Mount Sneffles Conquered!
Leading us to new heights both in the field and on the mountain, our CEO Kevin Prine, summited Colorado Fourteener Mt. Sneffels this summer for the first annual Summit Challenge. After the big hike, Kevin reflected on his experience:
On Friday, July 31st, I attended a private event in Colorado Springs with a number of people who had climbed Colorado’s 14ers’, including Mount Sneffles. Several looked askew at me when I told them I would be climbing that peak on the following Thursday. “Be careful at the top,” said one, “Two friends of mine were climbing and one fell backwards at a challenging spot at the top and died from the fall.”
Youch. I had picked the mountain with little-to-no research. It was just a beautiful mountain that was special to my father-in-law (who passed away soon after my wife and I were married) and my family. Besides, with a name like “Sneffles,” how hard could it be? Note: although the name reminds me of Sesame Street’s Snuffleupagus, it is actually named for a volcano in Iceland popularized by Jules Verne’s Journey to the Center of the Earth.
On the morning of the hike, we (my daughter, Avery and brother-in-law, Doug) parked at the highest place a rental car could travel without a nasty conversation with the good folks at Alamo. This added about two miles each way from the most typically-used trailhead that is used by people in high-clearance 4x4s. The morning sunshine was just hitting the top of Sneffles as we approached the face at 7 AM on Thursday, August 6th. The altitude and incline started pushing our limits within the first hour or so.
At 10 AM, we arrived at a spot called “the notch,” which was arguably the only spot on the climb that held the potential for anything more than a broken bone. It wasn’t difficult because the handholds were well-placed, but it was still thrilling enough for us to keep hands ready for each other in case we needed to make a quick grab.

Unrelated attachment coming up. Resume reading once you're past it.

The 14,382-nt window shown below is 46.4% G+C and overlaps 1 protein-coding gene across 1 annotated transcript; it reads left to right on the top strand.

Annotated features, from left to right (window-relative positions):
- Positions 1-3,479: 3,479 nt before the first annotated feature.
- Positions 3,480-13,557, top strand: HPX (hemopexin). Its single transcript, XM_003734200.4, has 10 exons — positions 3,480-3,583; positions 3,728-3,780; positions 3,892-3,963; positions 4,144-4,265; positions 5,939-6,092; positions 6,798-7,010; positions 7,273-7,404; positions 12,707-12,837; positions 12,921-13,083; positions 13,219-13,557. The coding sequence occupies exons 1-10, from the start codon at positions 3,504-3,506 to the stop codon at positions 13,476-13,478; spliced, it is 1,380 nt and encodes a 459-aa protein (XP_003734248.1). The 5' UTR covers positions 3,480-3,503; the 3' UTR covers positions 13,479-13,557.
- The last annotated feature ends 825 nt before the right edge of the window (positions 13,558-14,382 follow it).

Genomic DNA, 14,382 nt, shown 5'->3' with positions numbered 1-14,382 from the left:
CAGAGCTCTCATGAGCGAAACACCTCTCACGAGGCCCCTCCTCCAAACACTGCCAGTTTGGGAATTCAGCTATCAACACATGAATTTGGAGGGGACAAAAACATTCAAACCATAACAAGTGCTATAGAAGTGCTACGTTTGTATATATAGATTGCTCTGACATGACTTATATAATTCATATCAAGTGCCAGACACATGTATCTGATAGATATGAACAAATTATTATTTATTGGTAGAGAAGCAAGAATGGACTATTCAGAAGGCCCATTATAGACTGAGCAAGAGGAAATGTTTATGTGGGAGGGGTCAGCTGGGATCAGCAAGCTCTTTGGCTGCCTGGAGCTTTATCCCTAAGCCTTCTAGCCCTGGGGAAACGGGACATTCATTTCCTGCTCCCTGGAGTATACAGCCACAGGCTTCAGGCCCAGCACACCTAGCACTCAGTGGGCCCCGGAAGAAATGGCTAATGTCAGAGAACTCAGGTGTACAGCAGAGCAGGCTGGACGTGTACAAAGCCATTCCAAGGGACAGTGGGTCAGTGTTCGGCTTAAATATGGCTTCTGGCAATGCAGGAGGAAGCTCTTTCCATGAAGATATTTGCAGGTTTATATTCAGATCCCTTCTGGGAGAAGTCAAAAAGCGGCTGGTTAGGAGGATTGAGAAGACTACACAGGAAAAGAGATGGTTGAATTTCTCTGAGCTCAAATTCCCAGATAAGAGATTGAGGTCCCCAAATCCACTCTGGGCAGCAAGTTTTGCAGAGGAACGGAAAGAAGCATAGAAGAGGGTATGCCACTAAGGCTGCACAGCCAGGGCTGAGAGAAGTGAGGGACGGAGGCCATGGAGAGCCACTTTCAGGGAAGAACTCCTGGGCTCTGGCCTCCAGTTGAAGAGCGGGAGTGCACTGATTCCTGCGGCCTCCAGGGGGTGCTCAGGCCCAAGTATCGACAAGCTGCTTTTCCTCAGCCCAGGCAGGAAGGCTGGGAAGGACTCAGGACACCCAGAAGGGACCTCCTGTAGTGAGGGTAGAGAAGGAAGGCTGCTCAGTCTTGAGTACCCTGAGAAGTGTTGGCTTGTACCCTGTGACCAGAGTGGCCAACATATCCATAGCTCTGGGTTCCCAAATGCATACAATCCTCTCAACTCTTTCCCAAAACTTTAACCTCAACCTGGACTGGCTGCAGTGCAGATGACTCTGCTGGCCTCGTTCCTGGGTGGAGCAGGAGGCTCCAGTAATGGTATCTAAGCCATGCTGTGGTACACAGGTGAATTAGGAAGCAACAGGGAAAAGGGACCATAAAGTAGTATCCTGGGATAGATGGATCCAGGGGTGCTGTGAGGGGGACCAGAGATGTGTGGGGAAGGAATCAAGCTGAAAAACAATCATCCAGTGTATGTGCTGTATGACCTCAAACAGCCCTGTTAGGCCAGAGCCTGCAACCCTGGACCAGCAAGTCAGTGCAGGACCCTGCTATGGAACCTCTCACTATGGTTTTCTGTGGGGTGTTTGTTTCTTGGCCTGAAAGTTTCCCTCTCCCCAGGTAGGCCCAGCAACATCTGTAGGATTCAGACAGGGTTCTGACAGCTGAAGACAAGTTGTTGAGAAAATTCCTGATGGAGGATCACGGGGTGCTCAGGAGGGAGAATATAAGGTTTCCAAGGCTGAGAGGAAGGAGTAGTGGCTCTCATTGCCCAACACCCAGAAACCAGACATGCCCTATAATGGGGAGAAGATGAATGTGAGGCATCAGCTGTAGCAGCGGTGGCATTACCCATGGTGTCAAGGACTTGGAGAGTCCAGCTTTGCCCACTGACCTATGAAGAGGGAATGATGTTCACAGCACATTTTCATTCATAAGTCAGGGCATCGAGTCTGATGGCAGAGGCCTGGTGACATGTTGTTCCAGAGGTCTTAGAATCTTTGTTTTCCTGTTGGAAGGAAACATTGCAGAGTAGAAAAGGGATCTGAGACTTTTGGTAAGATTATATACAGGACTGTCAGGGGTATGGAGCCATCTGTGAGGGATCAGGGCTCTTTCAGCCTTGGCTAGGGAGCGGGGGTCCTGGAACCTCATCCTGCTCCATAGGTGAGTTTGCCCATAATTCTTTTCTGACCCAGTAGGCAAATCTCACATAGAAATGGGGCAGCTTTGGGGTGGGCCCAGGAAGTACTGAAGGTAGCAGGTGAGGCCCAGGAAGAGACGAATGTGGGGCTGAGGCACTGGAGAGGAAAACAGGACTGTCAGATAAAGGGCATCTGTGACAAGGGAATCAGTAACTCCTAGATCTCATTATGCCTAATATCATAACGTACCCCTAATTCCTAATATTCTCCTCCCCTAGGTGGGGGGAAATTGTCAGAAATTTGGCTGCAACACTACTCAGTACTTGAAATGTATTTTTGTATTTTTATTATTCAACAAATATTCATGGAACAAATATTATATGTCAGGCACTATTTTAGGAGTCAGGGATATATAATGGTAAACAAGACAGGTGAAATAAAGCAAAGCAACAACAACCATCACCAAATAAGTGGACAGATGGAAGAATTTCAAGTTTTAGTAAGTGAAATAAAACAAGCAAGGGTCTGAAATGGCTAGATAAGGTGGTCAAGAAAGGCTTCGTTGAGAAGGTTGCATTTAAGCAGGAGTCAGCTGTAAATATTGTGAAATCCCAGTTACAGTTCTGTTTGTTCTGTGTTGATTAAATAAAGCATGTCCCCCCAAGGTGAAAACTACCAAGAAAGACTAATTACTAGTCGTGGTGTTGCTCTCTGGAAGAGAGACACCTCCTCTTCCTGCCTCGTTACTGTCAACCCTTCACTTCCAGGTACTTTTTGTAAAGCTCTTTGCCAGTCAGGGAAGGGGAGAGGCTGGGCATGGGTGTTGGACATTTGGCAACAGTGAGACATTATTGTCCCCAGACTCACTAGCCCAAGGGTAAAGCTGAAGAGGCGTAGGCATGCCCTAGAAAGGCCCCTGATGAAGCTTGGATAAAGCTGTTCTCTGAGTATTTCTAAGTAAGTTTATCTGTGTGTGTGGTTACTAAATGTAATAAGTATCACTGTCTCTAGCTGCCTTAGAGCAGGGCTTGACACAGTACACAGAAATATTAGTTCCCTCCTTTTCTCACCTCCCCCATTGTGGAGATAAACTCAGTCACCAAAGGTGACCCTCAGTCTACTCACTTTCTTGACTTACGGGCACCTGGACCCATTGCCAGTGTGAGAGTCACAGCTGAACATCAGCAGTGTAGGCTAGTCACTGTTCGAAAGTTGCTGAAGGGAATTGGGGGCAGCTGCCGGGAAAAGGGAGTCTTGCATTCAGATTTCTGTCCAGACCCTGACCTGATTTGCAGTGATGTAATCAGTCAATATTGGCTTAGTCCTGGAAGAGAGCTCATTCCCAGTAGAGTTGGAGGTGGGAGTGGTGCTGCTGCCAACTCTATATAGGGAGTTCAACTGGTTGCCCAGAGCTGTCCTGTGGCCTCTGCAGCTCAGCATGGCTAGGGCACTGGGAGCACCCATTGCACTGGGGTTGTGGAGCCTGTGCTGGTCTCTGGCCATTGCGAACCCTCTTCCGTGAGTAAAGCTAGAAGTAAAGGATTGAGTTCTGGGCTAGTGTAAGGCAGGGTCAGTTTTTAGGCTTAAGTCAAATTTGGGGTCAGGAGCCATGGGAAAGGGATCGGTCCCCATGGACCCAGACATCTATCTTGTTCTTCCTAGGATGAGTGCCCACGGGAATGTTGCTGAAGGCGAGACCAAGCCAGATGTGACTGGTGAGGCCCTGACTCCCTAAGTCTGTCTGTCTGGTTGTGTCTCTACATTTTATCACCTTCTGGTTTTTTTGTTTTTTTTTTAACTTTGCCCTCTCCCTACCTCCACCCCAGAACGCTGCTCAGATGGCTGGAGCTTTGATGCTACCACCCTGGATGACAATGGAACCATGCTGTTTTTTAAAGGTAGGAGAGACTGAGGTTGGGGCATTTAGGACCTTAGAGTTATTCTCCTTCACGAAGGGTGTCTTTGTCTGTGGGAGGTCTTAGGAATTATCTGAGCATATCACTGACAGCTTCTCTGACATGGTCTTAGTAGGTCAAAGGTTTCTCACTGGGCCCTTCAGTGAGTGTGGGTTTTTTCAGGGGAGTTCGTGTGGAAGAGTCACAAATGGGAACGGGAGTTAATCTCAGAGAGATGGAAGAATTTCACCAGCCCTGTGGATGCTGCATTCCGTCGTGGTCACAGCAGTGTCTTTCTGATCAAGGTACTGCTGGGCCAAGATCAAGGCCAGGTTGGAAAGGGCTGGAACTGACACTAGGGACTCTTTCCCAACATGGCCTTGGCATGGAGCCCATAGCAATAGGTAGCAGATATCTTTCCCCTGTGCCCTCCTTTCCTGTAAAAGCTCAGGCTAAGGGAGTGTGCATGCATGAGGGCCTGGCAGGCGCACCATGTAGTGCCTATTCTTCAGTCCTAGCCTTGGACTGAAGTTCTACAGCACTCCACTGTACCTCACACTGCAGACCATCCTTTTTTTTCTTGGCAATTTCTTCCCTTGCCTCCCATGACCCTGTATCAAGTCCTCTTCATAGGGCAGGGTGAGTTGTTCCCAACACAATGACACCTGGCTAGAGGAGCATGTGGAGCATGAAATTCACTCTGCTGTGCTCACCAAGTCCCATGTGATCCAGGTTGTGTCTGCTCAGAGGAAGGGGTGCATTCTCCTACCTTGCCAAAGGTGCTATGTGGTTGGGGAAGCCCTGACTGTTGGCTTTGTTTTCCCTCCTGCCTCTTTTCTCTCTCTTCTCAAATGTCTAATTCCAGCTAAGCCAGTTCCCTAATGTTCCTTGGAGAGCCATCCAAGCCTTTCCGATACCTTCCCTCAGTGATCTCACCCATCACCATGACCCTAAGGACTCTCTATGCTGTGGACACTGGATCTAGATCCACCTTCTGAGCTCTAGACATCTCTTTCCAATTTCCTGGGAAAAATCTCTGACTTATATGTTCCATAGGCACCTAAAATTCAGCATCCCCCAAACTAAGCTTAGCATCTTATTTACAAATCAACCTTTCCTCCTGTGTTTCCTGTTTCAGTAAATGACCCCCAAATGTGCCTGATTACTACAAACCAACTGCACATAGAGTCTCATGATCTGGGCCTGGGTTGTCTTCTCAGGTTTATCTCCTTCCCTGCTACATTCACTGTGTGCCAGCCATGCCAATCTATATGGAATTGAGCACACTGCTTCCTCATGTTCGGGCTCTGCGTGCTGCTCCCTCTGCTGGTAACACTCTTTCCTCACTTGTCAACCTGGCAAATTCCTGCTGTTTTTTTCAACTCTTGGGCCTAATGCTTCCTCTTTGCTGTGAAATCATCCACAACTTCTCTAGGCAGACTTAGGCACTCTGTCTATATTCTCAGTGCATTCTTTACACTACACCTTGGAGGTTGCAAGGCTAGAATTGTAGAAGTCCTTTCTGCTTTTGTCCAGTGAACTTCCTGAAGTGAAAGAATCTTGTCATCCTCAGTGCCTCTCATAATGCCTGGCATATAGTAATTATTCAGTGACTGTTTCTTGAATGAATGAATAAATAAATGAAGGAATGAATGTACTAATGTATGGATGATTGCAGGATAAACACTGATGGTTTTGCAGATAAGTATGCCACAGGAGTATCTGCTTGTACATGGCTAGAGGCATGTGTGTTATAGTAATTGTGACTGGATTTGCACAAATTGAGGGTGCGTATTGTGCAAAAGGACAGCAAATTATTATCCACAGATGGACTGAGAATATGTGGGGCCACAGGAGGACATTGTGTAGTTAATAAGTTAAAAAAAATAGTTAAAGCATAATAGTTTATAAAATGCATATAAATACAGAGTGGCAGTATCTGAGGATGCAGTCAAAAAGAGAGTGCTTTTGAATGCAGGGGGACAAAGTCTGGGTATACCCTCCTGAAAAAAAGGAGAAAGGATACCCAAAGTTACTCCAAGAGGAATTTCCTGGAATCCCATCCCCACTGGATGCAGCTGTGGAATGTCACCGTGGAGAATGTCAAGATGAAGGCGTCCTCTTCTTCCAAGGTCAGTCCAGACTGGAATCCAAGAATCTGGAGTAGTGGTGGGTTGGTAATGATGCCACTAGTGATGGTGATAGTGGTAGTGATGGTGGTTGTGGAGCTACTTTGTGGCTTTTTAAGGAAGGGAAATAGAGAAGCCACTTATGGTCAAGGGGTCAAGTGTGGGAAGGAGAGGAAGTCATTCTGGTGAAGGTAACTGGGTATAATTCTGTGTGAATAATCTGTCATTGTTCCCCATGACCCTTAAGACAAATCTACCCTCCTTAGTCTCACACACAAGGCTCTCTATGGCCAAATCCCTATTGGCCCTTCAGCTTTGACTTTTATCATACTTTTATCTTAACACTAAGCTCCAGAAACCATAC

We arrived at the summit just 15 minutes later. The first picture captured and shown below is due to a running joke among the staff at Outreach (as well as my family – there is nowhere to escape the chastisement) about the importance of carrying water, and my lack of enthusiasm thereof.
Here is evidence that I periodically listen to knowledgeable people. I then proceeded to give three of the bottles to other people on the way down.
There are certainly interesting fundraising aspects to this type of “adventure” charity events, but for me, climbing a mountain is an apt metaphor for the work of Outreach. There are guides. There are pathways. But, the only way one can get to a new perspective is to do the work; step by treacherous step.
Likewise, every day, more than 50,000 people around the world are taking uncomfortable steps to bring themselves, their families, and their neighbors out of the depths of lives spent hungry, uneducated, and without hope. These steps are challenging in every sense. Mentally. Physically. Spiritually.
But, in the end, do we want to look back and see our trail as a circular path in the dirt, or, as a climb with others to new heights of existence?
Thank you for all you do to help people climb their mountains,
President & CEO